When blood glucose falls, cells in the pancreas secrete glucagon. Glucagon instructs the liver to convert glycogen to glucose. This makes glucose more available in the bloodstream. From there, insulin attaches to insulin receptors on cells to make sure they can absorb glucose.
Insulin and glucagon work in a cycle. Glucagon interacts with the liver to raise blood sugar, while insulin lowers blood sugar by helping the cells to use glucose.
How blood sugar levels affect the body
Insulin and glucagon don't work straightaway, particularly if the blood sugar is very high or very low.
High blood sugar
Symptoms of high blood sugar include:
- Urinating more often than usual. The kidneys respond to high blood sugar by trying to get rid of excess glucose.
- Feeling excessively thirsty, especially if also urinating often. As the kidneys try to regulate blood sugar, it can cause dehydration and feelings of intense thirst.
- Feeling excessively hungry. This is not caused by high blood sugar, but by the low insulin effect that often goes with high blood sugar.
Excessive hunger and thirst are common symptoms of high blood sugar levels.
Over time, very high blood sugar may cause:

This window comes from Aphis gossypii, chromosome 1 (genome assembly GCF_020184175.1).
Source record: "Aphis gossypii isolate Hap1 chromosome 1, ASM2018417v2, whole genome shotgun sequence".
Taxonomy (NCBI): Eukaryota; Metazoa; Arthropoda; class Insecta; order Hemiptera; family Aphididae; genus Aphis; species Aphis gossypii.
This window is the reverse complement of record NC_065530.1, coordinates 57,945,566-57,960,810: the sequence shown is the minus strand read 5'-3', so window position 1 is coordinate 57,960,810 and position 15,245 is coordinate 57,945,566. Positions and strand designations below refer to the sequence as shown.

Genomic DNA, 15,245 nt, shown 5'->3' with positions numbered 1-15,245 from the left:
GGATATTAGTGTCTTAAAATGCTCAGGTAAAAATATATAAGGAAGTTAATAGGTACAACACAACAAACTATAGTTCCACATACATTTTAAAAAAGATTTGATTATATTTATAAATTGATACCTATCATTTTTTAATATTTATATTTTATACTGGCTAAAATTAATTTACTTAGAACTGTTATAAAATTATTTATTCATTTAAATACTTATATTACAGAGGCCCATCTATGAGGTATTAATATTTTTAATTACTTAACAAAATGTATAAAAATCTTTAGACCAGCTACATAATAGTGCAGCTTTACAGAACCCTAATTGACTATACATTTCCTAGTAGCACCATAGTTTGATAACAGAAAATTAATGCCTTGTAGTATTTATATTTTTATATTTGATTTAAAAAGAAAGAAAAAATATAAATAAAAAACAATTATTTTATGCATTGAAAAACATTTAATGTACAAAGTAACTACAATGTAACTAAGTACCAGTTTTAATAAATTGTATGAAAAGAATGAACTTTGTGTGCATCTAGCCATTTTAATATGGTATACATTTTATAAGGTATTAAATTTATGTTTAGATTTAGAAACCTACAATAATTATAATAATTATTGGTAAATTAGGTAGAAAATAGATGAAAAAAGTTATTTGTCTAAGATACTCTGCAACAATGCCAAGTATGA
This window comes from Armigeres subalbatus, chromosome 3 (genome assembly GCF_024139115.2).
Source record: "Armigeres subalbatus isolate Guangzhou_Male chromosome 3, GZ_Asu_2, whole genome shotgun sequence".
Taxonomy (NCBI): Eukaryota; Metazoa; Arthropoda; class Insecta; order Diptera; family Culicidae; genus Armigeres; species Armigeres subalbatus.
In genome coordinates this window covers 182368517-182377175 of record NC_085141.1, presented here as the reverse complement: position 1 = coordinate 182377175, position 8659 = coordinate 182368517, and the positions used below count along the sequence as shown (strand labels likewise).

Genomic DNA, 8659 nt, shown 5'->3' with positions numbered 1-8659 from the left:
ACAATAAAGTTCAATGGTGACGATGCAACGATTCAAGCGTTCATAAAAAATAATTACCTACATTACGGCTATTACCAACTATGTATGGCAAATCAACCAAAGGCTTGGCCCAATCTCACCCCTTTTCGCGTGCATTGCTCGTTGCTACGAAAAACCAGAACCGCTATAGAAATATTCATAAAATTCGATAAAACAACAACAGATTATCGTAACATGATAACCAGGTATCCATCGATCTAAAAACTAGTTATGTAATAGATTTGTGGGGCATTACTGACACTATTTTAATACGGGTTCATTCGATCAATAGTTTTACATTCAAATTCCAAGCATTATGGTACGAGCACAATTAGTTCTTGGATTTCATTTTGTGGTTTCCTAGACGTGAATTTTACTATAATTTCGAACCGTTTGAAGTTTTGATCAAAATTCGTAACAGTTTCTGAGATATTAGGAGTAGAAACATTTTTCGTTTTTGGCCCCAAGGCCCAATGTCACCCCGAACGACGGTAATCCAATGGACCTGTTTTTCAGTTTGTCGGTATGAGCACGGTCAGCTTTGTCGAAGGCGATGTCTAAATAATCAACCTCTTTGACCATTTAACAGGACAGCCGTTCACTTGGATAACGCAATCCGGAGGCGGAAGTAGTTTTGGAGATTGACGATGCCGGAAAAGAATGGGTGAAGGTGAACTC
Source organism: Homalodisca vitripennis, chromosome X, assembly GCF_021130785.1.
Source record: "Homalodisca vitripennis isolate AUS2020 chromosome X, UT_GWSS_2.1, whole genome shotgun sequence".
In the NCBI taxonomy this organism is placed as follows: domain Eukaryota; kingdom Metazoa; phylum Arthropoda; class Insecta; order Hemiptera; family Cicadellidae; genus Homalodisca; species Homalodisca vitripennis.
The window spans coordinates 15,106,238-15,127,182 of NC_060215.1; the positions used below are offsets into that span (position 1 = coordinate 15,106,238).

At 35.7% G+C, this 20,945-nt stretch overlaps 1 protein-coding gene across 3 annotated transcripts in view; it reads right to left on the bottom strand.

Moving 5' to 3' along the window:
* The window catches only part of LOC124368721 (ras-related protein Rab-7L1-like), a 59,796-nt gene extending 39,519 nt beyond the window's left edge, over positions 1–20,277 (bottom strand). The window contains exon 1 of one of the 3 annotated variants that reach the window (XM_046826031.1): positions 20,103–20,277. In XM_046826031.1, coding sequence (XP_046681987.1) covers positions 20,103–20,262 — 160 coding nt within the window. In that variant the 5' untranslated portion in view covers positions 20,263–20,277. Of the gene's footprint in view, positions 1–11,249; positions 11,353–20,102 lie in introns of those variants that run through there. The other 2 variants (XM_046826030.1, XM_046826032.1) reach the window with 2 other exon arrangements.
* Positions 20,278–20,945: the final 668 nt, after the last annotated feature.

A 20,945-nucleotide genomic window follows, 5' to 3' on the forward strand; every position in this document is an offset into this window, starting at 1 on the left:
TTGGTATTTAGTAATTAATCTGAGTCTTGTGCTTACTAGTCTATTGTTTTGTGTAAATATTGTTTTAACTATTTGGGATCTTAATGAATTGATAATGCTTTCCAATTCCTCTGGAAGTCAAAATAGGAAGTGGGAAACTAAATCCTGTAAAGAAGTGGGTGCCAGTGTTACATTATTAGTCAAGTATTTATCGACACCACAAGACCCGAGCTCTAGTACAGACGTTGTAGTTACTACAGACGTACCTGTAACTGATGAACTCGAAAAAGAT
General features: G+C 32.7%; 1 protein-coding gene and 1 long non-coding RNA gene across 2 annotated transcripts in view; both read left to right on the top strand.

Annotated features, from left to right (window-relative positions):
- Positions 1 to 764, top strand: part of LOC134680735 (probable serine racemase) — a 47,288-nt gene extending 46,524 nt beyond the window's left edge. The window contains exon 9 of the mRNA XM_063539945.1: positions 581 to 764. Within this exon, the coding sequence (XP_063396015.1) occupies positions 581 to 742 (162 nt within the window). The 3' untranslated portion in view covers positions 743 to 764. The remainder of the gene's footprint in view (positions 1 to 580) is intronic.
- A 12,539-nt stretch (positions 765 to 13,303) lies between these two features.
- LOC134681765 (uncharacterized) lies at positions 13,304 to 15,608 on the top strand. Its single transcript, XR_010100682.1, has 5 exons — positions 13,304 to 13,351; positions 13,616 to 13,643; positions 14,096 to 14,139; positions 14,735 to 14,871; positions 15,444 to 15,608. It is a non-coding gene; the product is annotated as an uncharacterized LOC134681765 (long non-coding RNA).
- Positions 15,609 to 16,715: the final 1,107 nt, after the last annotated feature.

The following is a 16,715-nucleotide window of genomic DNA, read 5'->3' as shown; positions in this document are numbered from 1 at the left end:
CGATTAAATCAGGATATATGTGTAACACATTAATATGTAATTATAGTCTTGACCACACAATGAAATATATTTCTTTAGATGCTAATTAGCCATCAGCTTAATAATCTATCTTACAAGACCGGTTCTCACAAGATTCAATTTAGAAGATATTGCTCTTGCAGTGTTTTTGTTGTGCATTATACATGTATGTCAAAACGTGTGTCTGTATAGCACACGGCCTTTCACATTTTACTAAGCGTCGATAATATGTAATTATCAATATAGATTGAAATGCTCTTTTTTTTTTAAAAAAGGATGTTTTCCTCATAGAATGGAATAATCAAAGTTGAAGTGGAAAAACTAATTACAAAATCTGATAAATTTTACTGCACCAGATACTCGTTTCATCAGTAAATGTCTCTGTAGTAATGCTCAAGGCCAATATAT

- unexplained weight loss
- slow healing times
- itchy, dry skin
- increased likelihood of infections
- fatigue or difficulty concentrating
- blurred vision
- constipation, diarrhea, or both
- erectile dysfunction
Delays between meals, poor nutrition, some diabetes medications, and some medical conditions can cause low blood sugar.
Symptoms of low blood sugar include:
- rapid heartbeat
- tingling, particularly in the tongue, lips, arms, or legs
- hunger alongside nausea
- confusion and difficulty concentrating
- seizures or loss of consciousness if untreated
Blood sugar issues caused by diabetes
Though lifestyle factors cause blood sugar shifts, the most common cause of blood sugar issues is diabetes.
There are several types of diabetes, which are described here:
Type 1 diabetes
Type 1 diabetes may be referred to as juvenile diabetes because it usually develops during childhood.
Type 1 diabetes causes the body's immune cells to attack some of the insulin-secreting cells in the pancreas.
People with type 1 diabetes often experience very high blood sugar. Their low insulin levels, however, mean that they cannot use much of the glucose in their blood.
Type 1 diabetes is a type of autoimmune condition, which means that it causes the body to attack itself. It often develops in childhood, and is sometimes called juvenile diabetes.
Type 2 diabetes
Type 2 diabetes is the most common type of diabetes, and is linked to lifestyle issues such as being overweight.
People with type 2 diabetes have insulin resistance. This means that insulin doesn't work as well to allow the cells access to glucose.
Gestational diabetes is a form of diabetes that occurs during pregnancy.
When a woman is pregnant, the placenta that supports the developing baby can undermine the body's ability to use insulin. This causes insulin resistance that triggers symptoms similar to those of type 2 diabetes.
Gestational diabetes usually goes away after the baby is born. However, it is a risk factor for the later development of type 2 diabetes.